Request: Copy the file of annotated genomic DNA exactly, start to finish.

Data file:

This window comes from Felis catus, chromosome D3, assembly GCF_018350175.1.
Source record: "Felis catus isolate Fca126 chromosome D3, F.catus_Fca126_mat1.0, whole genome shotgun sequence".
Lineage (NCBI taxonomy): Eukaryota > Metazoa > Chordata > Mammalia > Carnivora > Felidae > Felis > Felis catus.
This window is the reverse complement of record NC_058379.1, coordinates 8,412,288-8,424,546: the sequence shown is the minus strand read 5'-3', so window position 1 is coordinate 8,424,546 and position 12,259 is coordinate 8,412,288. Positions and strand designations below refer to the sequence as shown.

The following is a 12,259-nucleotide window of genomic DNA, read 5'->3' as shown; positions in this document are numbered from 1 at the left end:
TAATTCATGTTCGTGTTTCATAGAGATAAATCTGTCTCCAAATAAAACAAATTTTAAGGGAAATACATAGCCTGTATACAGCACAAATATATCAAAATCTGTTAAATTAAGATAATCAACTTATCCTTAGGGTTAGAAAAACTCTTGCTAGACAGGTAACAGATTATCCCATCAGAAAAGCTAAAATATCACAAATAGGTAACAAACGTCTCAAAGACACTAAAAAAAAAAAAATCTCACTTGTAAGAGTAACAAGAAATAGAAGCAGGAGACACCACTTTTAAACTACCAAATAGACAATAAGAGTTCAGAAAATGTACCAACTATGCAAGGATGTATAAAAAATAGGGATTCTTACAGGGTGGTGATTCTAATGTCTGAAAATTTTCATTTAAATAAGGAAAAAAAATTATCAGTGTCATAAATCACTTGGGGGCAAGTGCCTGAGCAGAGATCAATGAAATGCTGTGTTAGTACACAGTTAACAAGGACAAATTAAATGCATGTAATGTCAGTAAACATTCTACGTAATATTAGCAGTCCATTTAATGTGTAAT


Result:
This window comes from Felis catus, chromosome D3, assembly GCF_018350175.1.
Source record: "Felis catus isolate Fca126 chromosome D3, F.catus_Fca126_mat1.0, whole genome shotgun sequence".
Lineage (NCBI taxonomy): Eukaryota > Metazoa > Chordata > Mammalia > Carnivora > Felidae > Felis > Felis catus.
This window is the reverse complement of record NC_058379.1, coordinates 8,412,288-8,424,546: the sequence shown is the minus strand read 5'-3', so window position 1 is coordinate 8,424,546 and position 12,259 is coordinate 8,412,288. Positions and strand designations below refer to the sequence as shown.

The following is a 12,259-nucleotide window of genomic DNA, read 5'->3' as shown; positions in this document are numbered from 1 at the left end:
TAATTCATGTTCGTGTTTCATAGAGATAAATCTGTCTCCAAATAAAACAAATTTTAAGGGAAATACATAGCCTGTATACAGCACAAATATATCAAAATCTGTTAAATTAAGATAATCAACTTATCCTTAGGGTTAGAAAAACTCTTGCTAGACAGGTAACAGATTATCCCATCAGAAAAGCTAAAATATCACAAATAGGTAACAAACGTCTCAAAGACACTAAAAAAAAAAAAATCTCACTTGTAAGAGTAACAAGAAATAGAAGCAGGAGACACCACTTTTAAACTACCAAATAGACAATAAGAGTTCAGAAAATGTACCAACTATGCAAGGATGTATAAAAAATAGGGATTCTTACAGGGTGGTGATTCTAATGTCTGAAAATTTTCATTTAAATAAGGAAAAAAAATTATCAGTGTCATAAATCACTTGGGGGCAAGTGCCTGAGCAGAGATCAATGAAATGCTGTGTTAGTACACAGTTAACAAGGACAAATTAAATGCATGTAATGTCAGTAAACATTCTACGTAATATTAGCAGTCCATTTAATGTGTAAT